Archivi categoria: aderenza_compliance
Why do American dialysis patients, living in the most scientifically advanced and prosperous country in the world, still face a double-digit risk of death?
Geriatr Gerontol Int. 2016 Nov 21. doi: 10.1111/ggi.12938. [Epub ahead of print]
Anziani, l’allarme dei geriatri: 3 mln di ricoveri per terapie non revisionate e aggiustamenti fai-da-te | Sanità24 – Il Sole 24 Ore
Più del 40% degli accessi al Pronto Soccorso dipende da reazioni avverse a terapie prescritte in over 65 che non sono state riviste per modificarle in base alle reali esigenze del paziente: il
In Europa 200mila morti per la mancata aderenza terapeutica. Tutti decessi evitabili, che ci costano tra 80 e 120 mld l’anno –
NOI sappiamo ed abbiamo fatto, altri hanno solo distrutto e si vantano dei risparmi. Solo ignoranti senza storia nè cultura.
Il dato diffuso oggi al I Congresso Europeo sull’Aderenza alla Terapia organizzato da Senior International Health Association. Si tratta di decessi causati da difficoltà ed errori nel seguire correttamente le cure da parte dei pazienti. Presentata la Carta Europea per l’Aderenza alla Terapia
Statin Use for Primary Prevention of Cardiovascular Disease in Adults | Cardiology | JAMA | The JAMA Network
This Recommendation Statement from the US Preventive Services Task Force recommends use of low- to moderate-dose statins for primary prevention in adults aged 40 to 75 years who have 1 or more CVD risk factors and a calculated CVD event risk of 10% or greater (B recommendation).
Impact of statin related media coverage on use of statins: interrupted time series analysis with UK primary care data | The BMJ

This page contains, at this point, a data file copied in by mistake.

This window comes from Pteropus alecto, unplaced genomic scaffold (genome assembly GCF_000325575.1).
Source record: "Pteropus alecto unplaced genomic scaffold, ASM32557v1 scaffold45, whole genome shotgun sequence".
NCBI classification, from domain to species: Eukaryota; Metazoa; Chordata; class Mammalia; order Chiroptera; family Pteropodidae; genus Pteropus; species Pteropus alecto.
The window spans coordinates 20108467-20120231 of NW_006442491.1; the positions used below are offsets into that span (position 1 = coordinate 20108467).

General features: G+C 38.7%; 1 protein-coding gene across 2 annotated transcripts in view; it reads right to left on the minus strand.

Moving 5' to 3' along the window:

Objective To quantify how a period of intense media coverage of controversy over the risk:benefit balance of statins affected their use. Design Interrupted time series analysis of prospectively collected electronic data from primary care. Setting Clinical Practice Research Datalink (CPRD) in the United Kingdom. Participants Patients newly eligible for or currently taking statins for primary and secondary cardiovascular disease prevention in each month in January 2011-March 2015. Main outcome measures Adjusted odds ratios for starting/stopping taking statins after the media coverage (October 2013-March 2014). Results There was no evidence that the period of high media coverage was associated with changes in statin initiation among patients with a high recorded risk score for cardiovascular disease (primary prevention) or a recent cardiovascular event (secondary prevention) (odds ratio 0.99 (95% confidence interval 0.87 to 1.13; P=0.92) and 1.04 (0.92 to 1.18; P=0.54), respectively), though there was a decrease in the overall proportion of patients with a recorded risk score. Patients already taking statins were more likely to stop taking them for both primary and secondary prevention after the high media coverage period (1.11 (1.05 to 1.18; P<0.001) and 1.12 (1.04 to 1.21; P=0.003), respectively). Stratified analyses showed that older patients and those with a longer continuous prescription were more likely to stop taking statins after the media coverage. In post hoc analyses, the increased rates of cessation were no longer observed after six months. Conclusions A period of intense public discussion over the risks:benefit balance of statins, covered widely in the media, was followed by a transient rise in the proportion of people who stopped taking statins. This research highlights the potential for widely covered health stories in the lay media to impact on healthcare related behaviour.